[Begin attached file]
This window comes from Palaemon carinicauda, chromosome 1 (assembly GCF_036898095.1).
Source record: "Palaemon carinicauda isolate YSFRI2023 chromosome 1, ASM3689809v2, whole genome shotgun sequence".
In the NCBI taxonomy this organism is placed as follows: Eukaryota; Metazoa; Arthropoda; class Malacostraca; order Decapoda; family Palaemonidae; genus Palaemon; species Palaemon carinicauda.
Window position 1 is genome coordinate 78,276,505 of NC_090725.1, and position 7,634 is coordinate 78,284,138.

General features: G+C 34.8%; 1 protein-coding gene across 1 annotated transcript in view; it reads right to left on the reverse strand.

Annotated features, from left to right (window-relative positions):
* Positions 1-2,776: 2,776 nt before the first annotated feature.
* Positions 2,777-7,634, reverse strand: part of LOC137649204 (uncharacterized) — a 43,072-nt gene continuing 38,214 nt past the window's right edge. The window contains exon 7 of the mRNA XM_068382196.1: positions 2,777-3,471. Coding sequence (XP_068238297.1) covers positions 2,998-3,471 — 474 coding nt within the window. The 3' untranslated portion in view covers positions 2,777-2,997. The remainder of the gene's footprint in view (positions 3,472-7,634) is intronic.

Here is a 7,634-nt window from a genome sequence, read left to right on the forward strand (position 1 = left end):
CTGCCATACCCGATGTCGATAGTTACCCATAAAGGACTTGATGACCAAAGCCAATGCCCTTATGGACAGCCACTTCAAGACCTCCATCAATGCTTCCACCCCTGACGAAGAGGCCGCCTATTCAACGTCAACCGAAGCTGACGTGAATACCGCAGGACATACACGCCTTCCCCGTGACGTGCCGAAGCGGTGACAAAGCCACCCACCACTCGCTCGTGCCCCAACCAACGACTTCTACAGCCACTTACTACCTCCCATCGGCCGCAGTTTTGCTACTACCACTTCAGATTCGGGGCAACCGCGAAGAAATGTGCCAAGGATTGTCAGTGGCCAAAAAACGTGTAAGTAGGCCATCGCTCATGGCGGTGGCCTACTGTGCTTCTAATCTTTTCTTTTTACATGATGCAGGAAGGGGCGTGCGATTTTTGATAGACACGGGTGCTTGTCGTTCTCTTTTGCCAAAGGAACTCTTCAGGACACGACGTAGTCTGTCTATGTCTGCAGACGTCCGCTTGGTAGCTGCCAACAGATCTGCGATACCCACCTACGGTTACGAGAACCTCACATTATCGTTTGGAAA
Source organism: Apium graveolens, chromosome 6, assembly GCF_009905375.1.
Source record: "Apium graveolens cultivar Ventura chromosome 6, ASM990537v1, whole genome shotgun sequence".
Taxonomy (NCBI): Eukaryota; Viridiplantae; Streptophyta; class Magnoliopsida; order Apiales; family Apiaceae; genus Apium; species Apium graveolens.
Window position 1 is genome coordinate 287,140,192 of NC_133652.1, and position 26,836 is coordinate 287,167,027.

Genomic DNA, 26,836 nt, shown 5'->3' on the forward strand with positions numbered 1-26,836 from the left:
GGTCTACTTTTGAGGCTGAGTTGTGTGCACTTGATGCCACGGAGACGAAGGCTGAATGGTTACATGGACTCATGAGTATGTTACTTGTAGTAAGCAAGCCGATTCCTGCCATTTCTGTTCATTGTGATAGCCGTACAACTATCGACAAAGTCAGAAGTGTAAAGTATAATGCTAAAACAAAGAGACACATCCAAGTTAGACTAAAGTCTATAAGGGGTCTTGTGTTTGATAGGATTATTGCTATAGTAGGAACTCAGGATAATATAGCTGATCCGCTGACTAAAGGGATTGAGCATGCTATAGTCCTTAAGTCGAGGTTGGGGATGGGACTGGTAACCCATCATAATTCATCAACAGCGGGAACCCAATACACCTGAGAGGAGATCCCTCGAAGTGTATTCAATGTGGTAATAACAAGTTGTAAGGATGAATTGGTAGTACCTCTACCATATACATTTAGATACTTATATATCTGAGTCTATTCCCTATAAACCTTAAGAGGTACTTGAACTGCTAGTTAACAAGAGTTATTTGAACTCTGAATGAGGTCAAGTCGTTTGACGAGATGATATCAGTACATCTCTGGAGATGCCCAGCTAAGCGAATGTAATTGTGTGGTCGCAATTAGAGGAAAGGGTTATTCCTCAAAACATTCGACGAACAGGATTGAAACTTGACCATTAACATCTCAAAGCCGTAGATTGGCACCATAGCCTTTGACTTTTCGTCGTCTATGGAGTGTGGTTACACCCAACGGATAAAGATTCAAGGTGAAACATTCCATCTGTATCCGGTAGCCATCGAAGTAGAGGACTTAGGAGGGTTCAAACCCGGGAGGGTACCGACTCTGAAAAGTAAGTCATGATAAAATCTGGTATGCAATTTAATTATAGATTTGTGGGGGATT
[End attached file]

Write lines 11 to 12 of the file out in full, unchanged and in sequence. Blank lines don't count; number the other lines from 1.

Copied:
Source organism: Apium graveolens, chromosome 6, assembly GCF_009905375.1.
Source record: "Apium graveolens cultivar Ventura chromosome 6, ASM990537v1, whole genome shotgun sequence".